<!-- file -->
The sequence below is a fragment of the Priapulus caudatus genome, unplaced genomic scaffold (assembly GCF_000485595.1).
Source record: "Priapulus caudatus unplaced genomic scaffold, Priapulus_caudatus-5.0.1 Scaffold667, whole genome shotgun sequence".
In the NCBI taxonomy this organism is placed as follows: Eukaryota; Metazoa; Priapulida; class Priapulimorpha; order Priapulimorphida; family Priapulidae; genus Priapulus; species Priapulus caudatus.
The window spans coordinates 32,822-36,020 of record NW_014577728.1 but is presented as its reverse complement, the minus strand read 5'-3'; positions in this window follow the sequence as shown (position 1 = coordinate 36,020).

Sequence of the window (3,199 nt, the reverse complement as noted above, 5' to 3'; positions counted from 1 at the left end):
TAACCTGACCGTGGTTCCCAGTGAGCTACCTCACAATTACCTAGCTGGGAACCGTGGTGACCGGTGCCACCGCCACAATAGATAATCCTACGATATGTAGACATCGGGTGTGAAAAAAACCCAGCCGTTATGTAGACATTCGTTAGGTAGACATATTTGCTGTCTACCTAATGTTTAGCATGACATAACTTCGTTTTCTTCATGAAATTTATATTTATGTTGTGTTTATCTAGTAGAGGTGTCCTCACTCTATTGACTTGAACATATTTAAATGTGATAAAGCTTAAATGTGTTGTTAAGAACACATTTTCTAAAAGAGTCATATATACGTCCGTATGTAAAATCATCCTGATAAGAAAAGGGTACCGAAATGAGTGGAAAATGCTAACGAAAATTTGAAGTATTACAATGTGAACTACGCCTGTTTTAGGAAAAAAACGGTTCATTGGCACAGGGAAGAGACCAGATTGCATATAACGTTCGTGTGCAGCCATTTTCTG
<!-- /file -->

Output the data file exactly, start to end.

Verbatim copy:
The sequence below is a fragment of the Priapulus caudatus genome, unplaced genomic scaffold (assembly GCF_000485595.1).
Source record: "Priapulus caudatus unplaced genomic scaffold, Priapulus_caudatus-5.0.1 Scaffold667, whole genome shotgun sequence".
In the NCBI taxonomy this organism is placed as follows: Eukaryota; Metazoa; Priapulida; class Priapulimorpha; order Priapulimorphida; family Priapulidae; genus Priapulus; species Priapulus caudatus.
The window spans coordinates 32,822-36,020 of record NW_014577728.1 but is presented as its reverse complement, the minus strand read 5'-3'; positions in this window follow the sequence as shown (position 1 = coordinate 36,020).

Sequence of the window (3,199 nt, the reverse complement as noted above, 5' to 3'; positions counted from 1 at the left end):
TAACCTGACCGTGGTTCCCAGTGAGCTACCTCACAATTACCTAGCTGGGAACCGTGGTGACCGGTGCCACCGCCACAATAGATAATCCTACGATATGTAGACATCGGGTGTGAAAAAAACCCAGCCGTTATGTAGACATTCGTTAGGTAGACATATTTGCTGTCTACCTAATGTTTAGCATGACATAACTTCGTTTTCTTCATGAAATTTATATTTATGTTGTGTTTATCTAGTAGAGGTGTCCTCACTCTATTGACTTGAACATATTTAAATGTGATAAAGCTTAAATGTGTTGTTAAGAACACATTTTCTAAAAGAGTCATATATACGTCCGTATGTAAAATCATCCTGATAAGAAAAGGGTACCGAAATGAGTGGAAAATGCTAACGAAAATTTGAAGTATTACAATGTGAACTACGCCTGTTTTAGGAAAAAAACGGTTCATTGGCACAGGGAAGAGACCAGATTGCATATAACGTTCGTGTGCAGCCATTTTCTG